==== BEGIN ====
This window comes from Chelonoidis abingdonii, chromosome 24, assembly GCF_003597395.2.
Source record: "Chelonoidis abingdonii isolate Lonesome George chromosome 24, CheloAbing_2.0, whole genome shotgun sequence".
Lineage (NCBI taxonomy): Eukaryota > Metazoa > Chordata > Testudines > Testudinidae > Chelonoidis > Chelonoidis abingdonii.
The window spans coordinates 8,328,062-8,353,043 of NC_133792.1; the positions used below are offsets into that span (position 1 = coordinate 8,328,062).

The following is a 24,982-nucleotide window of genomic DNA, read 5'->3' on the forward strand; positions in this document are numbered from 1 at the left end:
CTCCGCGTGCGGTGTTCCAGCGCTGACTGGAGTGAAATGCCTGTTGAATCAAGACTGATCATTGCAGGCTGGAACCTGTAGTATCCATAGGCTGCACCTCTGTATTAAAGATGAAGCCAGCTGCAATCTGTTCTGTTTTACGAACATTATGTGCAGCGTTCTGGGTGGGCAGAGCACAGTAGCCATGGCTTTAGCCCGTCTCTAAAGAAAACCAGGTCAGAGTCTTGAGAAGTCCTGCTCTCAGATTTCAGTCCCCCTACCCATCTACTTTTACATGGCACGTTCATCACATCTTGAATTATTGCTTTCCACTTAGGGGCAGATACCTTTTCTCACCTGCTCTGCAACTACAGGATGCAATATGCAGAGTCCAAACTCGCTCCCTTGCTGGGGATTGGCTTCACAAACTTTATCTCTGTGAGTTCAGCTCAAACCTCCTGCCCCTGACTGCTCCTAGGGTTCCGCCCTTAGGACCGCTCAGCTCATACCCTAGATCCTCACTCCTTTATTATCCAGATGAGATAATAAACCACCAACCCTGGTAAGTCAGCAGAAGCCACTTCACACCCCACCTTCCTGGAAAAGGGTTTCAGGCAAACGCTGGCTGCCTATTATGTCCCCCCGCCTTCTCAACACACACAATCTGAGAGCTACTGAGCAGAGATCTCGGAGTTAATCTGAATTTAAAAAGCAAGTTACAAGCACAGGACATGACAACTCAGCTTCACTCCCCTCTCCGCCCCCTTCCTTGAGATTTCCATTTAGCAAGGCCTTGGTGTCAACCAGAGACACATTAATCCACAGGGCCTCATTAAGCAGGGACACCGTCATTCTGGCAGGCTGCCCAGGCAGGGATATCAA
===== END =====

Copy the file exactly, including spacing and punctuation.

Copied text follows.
This window comes from Chelonoidis abingdonii, chromosome 24, assembly GCF_003597395.2.
Source record: "Chelonoidis abingdonii isolate Lonesome George chromosome 24, CheloAbing_2.0, whole genome shotgun sequence".
Lineage (NCBI taxonomy): Eukaryota > Metazoa > Chordata > Testudines > Testudinidae > Chelonoidis > Chelonoidis abingdonii.
The window spans coordinates 8,328,062-8,353,043 of NC_133792.1; the positions used below are offsets into that span (position 1 = coordinate 8,328,062).

The following is a 24,982-nucleotide window of genomic DNA, read 5'->3' on the forward strand; positions in this document are numbered from 1 at the left end:
CTCCGCGTGCGGTGTTCCAGCGCTGACTGGAGTGAAATGCCTGTTGAATCAAGACTGATCATTGCAGGCTGGAACCTGTAGTATCCATAGGCTGCACCTCTGTATTAAAGATGAAGCCAGCTGCAATCTGTTCTGTTTTACGAACATTATGTGCAGCGTTCTGGGTGGGCAGAGCACAGTAGCCATGGCTTTAGCCCGTCTCTAAAGAAAACCAGGTCAGAGTCTTGAGAAGTCCTGCTCTCAGATTTCAGTCCCCCTACCCATCTACTTTTACATGGCACGTTCATCACATCTTGAATTATTGCTTTCCACTTAGGGGCAGATACCTTTTCTCACCTGCTCTGCAACTACAGGATGCAATATGCAGAGTCCAAACTCGCTCCCTTGCTGGGGATTGGCTTCACAAACTTTATCTCTGTGAGTTCAGCTCAAACCTCCTGCCCCTGACTGCTCCTAGGGTTCCGCCCTTAGGACCGCTCAGCTCATACCCTAGATCCTCACTCCTTTATTATCCAGATGAGATAATAAACCACCAACCCTGGTAAGTCAGCAGAAGCCACTTCACACCCCACCTTCCTGGAAAAGGGTTTCAGGCAAACGCTGGCTGCCTATTATGTCCCCCCGCCTTCTCAACACACACAATCTGAGAGCTACTGAGCAGAGATCTCGGAGTTAATCTGAATTTAAAAAGCAAGTTACAAGCACAGGACATGACAACTCAGCTTCACTCCCCTCTCCGCCCCCTTCCTTGAGATTTCCATTTAGCAAGGCCTTGGTGTCAACCAGAGACACATTAATCCACAGGGCCTCATTAAGCAGGGACACCGTCATTCTGGCAGGCTGCCCAGGCAGGGATATCAA